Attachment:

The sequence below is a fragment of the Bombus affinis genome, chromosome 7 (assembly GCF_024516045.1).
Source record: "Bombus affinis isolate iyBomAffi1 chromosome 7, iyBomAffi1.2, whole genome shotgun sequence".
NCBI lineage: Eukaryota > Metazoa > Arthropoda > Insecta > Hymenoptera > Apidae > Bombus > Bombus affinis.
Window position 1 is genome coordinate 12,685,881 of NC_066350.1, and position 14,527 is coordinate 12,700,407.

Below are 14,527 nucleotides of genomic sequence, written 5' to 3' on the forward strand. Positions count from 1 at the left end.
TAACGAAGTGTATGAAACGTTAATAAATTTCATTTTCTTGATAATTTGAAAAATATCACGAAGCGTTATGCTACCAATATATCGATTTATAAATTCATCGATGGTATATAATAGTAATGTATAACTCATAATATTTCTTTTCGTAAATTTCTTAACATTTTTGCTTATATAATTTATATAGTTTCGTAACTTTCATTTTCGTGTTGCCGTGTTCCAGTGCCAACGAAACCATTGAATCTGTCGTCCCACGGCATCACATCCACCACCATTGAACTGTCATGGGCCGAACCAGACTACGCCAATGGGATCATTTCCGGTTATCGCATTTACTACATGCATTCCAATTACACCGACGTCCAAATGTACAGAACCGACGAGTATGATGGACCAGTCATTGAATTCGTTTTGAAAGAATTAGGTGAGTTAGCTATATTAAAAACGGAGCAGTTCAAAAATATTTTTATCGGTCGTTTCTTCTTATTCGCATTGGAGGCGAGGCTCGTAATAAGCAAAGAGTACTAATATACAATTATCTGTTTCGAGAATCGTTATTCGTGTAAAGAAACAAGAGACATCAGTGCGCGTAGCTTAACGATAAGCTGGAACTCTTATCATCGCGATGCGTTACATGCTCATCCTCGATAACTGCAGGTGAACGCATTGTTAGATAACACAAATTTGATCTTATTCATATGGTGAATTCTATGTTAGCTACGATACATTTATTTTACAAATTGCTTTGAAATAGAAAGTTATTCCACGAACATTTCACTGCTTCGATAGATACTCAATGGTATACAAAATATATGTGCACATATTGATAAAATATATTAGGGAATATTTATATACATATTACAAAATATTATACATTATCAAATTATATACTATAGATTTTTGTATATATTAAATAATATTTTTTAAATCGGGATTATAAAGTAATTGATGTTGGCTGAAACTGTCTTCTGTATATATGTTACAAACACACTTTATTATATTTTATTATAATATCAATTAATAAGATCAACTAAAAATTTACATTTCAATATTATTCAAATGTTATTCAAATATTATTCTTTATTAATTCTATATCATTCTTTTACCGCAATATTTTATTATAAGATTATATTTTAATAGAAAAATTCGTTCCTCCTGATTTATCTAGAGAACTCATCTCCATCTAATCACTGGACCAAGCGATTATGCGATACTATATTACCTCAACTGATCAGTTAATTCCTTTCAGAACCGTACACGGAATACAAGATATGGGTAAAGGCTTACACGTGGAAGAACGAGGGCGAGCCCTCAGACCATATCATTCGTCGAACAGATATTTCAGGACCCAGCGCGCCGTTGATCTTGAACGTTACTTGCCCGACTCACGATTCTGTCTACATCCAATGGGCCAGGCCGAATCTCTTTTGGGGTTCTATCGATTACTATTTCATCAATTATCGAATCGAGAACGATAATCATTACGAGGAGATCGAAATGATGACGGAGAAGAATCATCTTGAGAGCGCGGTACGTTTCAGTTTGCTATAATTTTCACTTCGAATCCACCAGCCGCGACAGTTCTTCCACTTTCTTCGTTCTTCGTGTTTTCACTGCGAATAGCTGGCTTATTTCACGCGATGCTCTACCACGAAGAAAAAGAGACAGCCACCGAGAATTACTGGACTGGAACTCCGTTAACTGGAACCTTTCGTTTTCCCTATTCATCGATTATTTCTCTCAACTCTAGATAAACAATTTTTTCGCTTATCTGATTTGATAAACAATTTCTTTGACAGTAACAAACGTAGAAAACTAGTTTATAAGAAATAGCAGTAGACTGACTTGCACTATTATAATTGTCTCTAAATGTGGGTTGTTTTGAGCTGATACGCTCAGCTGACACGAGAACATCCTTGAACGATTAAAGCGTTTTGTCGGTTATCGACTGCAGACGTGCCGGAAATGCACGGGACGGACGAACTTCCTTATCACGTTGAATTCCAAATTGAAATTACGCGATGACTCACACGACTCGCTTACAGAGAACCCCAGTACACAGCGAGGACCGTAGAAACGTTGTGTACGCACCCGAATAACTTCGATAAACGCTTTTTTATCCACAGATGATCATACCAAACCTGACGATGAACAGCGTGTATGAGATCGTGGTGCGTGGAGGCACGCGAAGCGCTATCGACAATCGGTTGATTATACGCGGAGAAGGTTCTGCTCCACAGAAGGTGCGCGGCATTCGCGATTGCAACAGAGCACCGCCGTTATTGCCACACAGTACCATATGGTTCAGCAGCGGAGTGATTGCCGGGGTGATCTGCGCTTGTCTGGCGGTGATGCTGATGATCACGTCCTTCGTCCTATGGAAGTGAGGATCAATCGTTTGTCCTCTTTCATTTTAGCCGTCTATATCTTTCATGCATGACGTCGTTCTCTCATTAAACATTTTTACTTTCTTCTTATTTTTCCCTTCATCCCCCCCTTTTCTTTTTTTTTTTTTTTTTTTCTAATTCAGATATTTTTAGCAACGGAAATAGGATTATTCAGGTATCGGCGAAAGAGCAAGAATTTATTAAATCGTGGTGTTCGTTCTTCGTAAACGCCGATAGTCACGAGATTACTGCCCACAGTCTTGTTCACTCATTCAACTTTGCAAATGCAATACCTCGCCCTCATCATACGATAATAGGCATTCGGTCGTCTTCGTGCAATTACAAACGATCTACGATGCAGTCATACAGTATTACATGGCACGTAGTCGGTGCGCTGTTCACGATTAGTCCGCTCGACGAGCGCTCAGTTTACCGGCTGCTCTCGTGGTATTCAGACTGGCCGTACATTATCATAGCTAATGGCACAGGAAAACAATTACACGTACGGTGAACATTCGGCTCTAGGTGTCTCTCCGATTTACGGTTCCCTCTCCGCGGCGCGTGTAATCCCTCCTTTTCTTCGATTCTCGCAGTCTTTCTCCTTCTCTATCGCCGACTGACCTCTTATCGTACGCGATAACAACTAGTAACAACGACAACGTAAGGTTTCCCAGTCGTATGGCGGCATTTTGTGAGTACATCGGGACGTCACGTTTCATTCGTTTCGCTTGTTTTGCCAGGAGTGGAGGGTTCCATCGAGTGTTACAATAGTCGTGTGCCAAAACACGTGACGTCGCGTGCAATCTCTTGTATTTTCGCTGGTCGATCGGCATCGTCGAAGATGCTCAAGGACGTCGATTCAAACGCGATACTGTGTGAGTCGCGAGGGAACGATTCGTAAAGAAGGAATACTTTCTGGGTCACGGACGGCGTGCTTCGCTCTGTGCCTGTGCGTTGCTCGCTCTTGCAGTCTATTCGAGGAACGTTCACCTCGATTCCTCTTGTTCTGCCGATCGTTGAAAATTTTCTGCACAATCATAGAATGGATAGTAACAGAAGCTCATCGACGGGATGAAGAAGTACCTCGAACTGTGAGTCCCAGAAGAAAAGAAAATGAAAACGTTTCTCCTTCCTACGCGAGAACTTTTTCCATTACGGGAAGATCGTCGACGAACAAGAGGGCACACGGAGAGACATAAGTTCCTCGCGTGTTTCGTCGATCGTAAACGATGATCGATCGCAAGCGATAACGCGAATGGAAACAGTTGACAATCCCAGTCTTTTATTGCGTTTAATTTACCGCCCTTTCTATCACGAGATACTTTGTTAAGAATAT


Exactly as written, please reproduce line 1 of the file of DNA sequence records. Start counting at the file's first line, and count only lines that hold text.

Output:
The sequence below is a fragment of the Bombus affinis genome, chromosome 7 (assembly GCF_024516045.1).